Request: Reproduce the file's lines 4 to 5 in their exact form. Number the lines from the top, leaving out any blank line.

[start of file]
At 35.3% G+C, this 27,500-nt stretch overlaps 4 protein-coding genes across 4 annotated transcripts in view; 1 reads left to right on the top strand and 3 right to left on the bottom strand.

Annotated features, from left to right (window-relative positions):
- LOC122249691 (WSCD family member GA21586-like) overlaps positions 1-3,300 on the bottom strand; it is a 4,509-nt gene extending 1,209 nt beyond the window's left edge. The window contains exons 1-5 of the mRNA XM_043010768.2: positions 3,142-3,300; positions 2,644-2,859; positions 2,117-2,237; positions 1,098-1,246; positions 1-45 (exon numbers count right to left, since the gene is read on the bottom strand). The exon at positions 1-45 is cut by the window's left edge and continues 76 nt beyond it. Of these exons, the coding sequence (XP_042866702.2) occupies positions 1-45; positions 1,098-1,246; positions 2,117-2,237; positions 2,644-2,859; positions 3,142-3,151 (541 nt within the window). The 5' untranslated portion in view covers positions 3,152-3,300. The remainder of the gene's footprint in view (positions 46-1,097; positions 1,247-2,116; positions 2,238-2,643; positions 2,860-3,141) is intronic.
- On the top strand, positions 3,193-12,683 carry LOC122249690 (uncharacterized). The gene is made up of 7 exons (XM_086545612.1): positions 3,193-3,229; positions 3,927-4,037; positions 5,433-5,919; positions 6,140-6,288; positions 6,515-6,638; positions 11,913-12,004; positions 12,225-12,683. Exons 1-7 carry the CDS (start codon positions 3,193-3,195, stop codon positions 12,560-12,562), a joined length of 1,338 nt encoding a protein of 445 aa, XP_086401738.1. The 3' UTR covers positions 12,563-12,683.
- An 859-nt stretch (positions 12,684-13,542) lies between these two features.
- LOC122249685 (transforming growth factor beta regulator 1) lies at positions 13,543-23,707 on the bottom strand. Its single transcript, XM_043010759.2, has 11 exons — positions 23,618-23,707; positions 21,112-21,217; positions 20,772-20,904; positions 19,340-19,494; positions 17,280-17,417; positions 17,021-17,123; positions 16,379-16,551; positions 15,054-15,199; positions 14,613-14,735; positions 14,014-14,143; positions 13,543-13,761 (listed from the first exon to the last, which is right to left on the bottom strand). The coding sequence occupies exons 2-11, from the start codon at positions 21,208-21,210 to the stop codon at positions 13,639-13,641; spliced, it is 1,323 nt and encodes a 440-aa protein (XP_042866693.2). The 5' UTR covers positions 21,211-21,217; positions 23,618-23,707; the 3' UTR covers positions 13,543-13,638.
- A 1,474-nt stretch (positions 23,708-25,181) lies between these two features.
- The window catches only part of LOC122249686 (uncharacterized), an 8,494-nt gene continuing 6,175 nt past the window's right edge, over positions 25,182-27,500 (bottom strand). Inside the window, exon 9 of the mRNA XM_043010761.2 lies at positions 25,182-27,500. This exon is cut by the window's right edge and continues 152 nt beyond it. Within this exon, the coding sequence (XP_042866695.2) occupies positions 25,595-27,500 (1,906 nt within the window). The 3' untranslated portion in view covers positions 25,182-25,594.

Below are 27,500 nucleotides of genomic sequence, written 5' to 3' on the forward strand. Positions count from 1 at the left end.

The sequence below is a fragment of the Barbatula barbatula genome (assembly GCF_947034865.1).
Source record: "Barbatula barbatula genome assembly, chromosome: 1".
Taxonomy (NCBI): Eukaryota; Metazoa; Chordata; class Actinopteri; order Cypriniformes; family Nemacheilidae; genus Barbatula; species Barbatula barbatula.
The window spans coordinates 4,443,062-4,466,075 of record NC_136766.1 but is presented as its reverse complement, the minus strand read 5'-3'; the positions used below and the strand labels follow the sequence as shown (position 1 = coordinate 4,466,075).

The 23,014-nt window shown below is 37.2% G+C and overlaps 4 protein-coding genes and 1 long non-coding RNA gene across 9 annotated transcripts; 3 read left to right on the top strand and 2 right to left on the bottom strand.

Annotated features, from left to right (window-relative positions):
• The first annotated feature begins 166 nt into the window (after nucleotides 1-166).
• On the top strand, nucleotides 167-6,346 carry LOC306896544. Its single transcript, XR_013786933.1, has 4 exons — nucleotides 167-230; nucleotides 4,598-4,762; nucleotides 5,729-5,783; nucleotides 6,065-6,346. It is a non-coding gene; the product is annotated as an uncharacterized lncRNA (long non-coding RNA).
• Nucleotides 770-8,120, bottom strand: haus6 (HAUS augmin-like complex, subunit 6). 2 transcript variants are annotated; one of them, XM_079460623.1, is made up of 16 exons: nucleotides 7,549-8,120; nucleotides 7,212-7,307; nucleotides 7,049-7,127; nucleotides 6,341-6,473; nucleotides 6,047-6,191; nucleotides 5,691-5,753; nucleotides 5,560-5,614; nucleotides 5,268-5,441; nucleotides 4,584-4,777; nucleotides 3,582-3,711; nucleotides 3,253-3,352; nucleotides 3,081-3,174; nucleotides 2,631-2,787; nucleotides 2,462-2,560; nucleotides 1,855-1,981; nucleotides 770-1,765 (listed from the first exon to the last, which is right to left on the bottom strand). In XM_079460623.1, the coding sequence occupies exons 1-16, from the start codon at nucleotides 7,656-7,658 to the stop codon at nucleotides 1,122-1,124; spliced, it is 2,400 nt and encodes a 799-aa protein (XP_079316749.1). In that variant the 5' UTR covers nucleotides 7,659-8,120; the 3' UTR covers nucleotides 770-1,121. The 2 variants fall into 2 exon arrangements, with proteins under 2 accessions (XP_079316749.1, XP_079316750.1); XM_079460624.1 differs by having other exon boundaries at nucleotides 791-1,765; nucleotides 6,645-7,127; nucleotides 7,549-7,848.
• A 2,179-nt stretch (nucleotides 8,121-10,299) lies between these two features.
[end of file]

- On the top strand, positions 3,193-12,683 carry LOC122249690 (uncharacterized). The gene is made up of 7 exons (XM_086545612.1): positions 3,193-3,229; positions 3,927-4,037; positions 5,433-5,919; positions 6,140-6,288; positions 6,515-6,638; positions 11,913-12,004; positions 12,225-12,683. Exons 1-7 carry the CDS (start codon positions 3,193-3,195, stop codon positions 12,560-12,562), a joined length of 1,338 nt encoding a protein of 445 aa, XP_086401738.1. The 3' UTR covers positions 12,563-12,683.
- An 859-nt stretch (positions 12,684-13,542) lies between these two features.